In today’s discussion, we’re joined by Craig Lipset, Co-Chair of the Decentralized Trials & Research Alliance (DTRA), who shares his insights on the evolving landscape of government involvement in decentralized clinical trials (DCT). Craig offers a detailed perspective on how various government agencies intersect with DCTs, their objectives, and the potential outcomes of their investments, providing an illuminating overview for our clinical trial community.
Moe Alsumidaie: Craig, there seems to be a growing interest from government agencies in decentralized clinical trials. Can you explain why these agencies are involved and what they aim to achieve?
Craig Lipset: Certainly, Moe. Government agencies in the United States, particularly the FDA, embrace decentralized clinical trials to support innovation and avoid being a bottleneck for progress. They’re not only receptive to new approaches but also focus on ensuring they fit within existing regulatory frameworks. Agencies like the NIH seek to integrate these technologies into their research endeavors to improve access and outcomes. For instance, the FDA’s Oncology Center of Excellence advocates for improving access while adhering to safety and data integrity, whereas the Digital Health Center of Excellence focuses on the appropriate use of digital health technologies.
Moe Alsumidaie: With each department pursuing its initiatives, how do they coordinate their efforts and maintain a cohesive approach?
Craig Lipset: Coordination is essential, and the White House Office of Science and Technology Policy (OSTP) is critical in bringing these agencies together. They’ve been mainly focused on pandemic readiness, aligning the efforts of various agencies such as the HHS National Coordinator for Health IT (ONC) and Biomedical Advanced Research and Development Authority (BARDA) with policy changes that support today’s adoption of DCTs and preparing for the future.
Moe Alsumidaie: Considering the investments from BARDA and NIH, what outcomes are they aiming for with DCTs and infrastructures?
Craig Lipset: The investments are strategic; they’re designed to ensure that the infrastructure is ready for future emergencies and beneficial for ongoing research.
BARDA, for instance, is considering how to use the infrastructure today — perhaps in pediatric rare disease drug development or vaccine research — so it remains active and doesn’t have to be ‘dusted off’ during a crisis.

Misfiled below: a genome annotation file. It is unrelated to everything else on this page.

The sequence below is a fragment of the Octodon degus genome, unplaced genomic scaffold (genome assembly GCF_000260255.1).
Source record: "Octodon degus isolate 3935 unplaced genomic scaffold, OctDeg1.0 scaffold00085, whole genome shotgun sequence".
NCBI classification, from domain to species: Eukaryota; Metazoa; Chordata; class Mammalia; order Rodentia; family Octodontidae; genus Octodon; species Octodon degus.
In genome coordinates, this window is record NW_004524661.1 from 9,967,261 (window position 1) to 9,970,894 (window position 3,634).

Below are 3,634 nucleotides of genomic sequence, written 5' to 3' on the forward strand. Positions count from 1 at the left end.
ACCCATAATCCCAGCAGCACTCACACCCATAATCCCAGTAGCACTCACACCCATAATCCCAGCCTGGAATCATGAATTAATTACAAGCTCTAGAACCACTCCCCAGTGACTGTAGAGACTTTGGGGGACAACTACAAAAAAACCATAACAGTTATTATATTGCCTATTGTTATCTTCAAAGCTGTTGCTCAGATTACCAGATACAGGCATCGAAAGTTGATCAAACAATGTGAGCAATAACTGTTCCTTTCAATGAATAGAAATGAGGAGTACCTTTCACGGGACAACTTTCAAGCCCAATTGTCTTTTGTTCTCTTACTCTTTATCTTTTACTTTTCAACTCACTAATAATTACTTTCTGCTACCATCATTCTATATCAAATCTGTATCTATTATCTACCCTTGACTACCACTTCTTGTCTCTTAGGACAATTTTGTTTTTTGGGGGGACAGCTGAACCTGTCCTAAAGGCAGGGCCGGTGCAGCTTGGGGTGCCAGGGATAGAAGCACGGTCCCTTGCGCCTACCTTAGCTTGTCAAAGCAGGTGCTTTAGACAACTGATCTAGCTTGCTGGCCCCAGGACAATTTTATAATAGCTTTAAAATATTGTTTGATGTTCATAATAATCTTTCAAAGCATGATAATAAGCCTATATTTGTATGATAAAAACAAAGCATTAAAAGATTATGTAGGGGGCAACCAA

Moe Alsumidaie: Training and competencies are vital for researchers, especially at NIH. What competencies are being developed to reflect overall preparedness in deploying DCTs?
Craig Lipset: Training and competencies ensure researchers have the necessary tools and knowledge. While I don’t have specifics on NIH’s current training initiatives, they likely mirror the comprehensive approach seen in the private sector, focusing on ensuring that their researchers have access to the latest DCT tools and technologies. This is crucial for preparedness and efficiency, not just for emergencies but across clinical research.
Moe Alsumidaie: As we look into the future, what do you believe industry professionals and regulators will take away from their explorations into DCT?
Craig Lipset: The industry is at a turning point where DCTs are no longer just a novel concept but a field where we are earnestly evaluating what works. The government seems to be surging ahead with initiatives to create positive pressure for the industry. It’s a symbiotic relationship where each sector can stimulate the other, ensuring continuous progress.
Moe Alsumidaie: Finally, can you touch upon the international landscape of DCTs and how you envision its development?
Craig Lipset: While this year has a strong U.S. focus regarding government insights into DCTs, there’s significant activity in Europe and Asia. We are attentive to the global shifts and advancements in DCTs. It’s important to note how these trends parallel initiatives for pandemic readiness and infrastructure development for domestic research agendas abroad. This is perhaps most evident in the clarifying regulatory positions of regulatory agencies from Europe and Asia on decentralized trials issued through guidance and reflection papers.
In conclusion, Craig Lipset from the DTRA thoroughly examines the role of government agencies in decentralized clinical trials. From the intricacies of agency coordination to the forward-thinking investments in infrastructure, the dialogue elucidates the current state and the promising trajectory of DCTs. As the industry navigates the complexities of economic and regulatory environments, the insights from Craig offer valuable guidance and foresight for the path ahead.